Who needs a school bus? Filipino pupils ford streams, ride motorbikes and even build a RAFT to get to class
As almost 21million pupils in the Philippines trooped to school for the first day of term today, some had to go to more extreme lengths to get to class on time.
Filipino youngsters travelled on a bamboo raft to get to school in a remote village in Rizal province, east of Manila.
The students had to cross a river on route to school and they hitched a ride on the thin makeshift raft.
Eager to learn: Three Filipino grade school students cross a river on a makeshift bamboo raft on the first day of the new school year in a remote village in Rizal province, east of Manila
Children who were not so fortunate had to wade across rivers and streams while trying to keep their uniform dry.
Elsewhere, entire families, including four children, squeezed on to motorbikes as they made their way to lessons.
Across the Philippines, millions of children made their way to the country’s public kindergarten, elementary and high schools.
A further three million children are expected to start classes in the coming weeks, education officials said.
Pupils, dressed in school uniform, were pictured reciting the oath of allegiance at the start of the day.
Thousands of police were also deployed to the country’s capital Manila amid security concerns and fears about children being snatched.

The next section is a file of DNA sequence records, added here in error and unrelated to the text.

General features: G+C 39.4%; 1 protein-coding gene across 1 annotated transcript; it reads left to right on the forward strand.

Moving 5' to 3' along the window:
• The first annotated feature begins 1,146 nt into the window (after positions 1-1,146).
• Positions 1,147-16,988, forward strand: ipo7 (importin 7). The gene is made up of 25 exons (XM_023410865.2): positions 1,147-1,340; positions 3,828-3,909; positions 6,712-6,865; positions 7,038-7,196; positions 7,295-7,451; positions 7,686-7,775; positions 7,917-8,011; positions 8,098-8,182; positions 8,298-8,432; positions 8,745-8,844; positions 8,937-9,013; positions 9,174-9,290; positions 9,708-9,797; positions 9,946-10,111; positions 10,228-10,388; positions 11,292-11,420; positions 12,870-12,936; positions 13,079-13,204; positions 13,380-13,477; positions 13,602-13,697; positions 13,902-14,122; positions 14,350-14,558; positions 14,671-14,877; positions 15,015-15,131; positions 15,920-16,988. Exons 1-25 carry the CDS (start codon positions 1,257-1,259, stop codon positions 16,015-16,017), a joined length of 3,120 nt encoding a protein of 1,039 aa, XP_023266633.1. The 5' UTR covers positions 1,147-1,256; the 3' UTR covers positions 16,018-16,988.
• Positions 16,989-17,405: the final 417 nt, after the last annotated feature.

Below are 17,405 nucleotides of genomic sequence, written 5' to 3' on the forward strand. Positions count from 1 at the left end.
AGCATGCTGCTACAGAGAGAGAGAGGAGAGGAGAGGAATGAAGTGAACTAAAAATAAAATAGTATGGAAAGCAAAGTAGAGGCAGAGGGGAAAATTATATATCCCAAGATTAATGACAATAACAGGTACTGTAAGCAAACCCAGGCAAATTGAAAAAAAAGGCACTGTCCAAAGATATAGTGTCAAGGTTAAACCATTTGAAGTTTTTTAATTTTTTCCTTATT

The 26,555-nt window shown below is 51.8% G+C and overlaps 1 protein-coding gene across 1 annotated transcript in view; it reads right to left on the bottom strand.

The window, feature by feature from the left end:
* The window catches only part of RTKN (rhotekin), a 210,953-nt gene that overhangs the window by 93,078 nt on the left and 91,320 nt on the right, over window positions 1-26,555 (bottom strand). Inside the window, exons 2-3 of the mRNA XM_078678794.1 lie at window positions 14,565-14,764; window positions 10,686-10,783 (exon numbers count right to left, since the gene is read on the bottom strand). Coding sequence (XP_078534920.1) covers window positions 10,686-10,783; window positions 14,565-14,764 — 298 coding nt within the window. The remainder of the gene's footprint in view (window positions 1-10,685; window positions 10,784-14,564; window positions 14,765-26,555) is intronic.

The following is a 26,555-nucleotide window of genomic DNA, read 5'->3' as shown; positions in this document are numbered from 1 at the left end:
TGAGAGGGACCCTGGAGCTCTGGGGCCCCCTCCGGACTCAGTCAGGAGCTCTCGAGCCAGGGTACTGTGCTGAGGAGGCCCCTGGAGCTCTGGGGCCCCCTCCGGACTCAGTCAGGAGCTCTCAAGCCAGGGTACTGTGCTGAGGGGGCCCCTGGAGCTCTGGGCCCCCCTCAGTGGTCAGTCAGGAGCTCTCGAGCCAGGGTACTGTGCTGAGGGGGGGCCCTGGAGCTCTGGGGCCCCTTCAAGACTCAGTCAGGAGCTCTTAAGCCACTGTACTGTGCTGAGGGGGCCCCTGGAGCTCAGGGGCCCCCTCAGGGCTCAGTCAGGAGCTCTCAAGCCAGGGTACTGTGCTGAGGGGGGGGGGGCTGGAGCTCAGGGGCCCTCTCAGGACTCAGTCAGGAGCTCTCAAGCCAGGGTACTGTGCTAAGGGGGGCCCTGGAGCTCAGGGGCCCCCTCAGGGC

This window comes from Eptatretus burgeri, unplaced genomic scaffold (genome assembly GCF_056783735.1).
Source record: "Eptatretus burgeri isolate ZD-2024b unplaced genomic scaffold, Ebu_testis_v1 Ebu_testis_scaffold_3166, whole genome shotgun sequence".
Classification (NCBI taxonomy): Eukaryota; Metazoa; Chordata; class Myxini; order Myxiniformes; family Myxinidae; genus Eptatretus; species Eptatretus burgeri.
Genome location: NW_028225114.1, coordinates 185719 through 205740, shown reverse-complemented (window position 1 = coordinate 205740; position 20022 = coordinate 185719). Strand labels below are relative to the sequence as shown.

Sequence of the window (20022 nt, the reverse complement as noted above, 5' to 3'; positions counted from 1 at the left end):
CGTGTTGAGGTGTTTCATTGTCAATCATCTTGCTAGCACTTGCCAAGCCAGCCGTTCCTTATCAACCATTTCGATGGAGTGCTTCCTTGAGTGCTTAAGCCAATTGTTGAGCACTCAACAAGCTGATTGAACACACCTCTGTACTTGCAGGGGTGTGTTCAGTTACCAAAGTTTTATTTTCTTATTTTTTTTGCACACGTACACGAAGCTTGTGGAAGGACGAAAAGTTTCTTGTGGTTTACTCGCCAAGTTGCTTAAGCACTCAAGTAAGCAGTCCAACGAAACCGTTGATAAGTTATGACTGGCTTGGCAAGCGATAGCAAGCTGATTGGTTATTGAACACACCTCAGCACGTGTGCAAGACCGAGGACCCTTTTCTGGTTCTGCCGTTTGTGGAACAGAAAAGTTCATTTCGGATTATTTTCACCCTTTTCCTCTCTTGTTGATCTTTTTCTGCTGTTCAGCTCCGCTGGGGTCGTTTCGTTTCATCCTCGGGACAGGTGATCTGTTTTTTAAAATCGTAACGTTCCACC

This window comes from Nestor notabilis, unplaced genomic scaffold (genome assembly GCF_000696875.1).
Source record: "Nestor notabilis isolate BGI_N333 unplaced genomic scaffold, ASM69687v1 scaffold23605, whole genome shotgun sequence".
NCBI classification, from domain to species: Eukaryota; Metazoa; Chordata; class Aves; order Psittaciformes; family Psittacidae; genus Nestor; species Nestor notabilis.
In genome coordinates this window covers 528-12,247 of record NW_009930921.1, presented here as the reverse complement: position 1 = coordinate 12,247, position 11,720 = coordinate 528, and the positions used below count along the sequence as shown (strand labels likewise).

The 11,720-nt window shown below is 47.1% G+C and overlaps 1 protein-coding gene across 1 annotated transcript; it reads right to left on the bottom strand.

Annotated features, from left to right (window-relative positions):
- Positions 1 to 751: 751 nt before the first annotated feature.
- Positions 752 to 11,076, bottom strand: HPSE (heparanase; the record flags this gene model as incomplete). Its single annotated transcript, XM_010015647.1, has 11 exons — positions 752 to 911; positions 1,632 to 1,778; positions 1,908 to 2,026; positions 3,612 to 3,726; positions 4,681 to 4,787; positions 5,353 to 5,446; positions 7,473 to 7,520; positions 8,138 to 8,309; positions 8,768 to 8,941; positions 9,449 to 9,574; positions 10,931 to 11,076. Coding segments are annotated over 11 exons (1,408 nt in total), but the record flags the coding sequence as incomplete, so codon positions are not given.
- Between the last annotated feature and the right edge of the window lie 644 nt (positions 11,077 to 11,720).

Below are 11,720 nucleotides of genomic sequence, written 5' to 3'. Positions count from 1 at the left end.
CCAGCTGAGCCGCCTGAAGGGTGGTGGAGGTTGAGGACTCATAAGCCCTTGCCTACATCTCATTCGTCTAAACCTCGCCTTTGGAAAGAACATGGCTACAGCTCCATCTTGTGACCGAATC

The 10,000 police were also needed to deal with the huge overcrowding as the millions of children made their way to class for the opening of the school year.
Local media reported overcrowding in many schools as 19,000 classrooms are still under construction.
The Department of Education capital region director Luz Almeda told radio station dzBB that five per cent of schools in urban areas will have more than 55 students per class.
Officials said the ideal number is 25 per kindergarten class, 45 for elementary and 50 to 55 for high school classes, according to ABS news.
Such is the need for more schools in the country that teachers have to give lessons in shifts because of a lack of classrooms.
The number of pupils enrolling this year has increased 1.45 per cent after the Government introduced a new law making kindergarten compulsory.
The law was part of the Philippines’ commitment to the global ‘Education for All’ programme, which was signed into law by President Benigno Aquino last month.
The universal kindergarten scheme began being implemented in the country last year but facilities are still lacking in the country.
More than 32,000 classrooms were built in the last three year but up to another 19,000 are needed.
Some children pictured today did not have desks or even seats during lessons and had to sit on the floor.
This is despite 1.2million new seats being provided and another 900,000 scheduled to be delivered by the end of the year.
However, the historic programme has seen 35,000 new teachers hired since 2010.
The Education for All programme gives access to education from the age of five at kindergarten where they learn the alphabet, numbers, shapes and colours.
The K-12 adds two years of basic education with the aim of increasing students’ skills.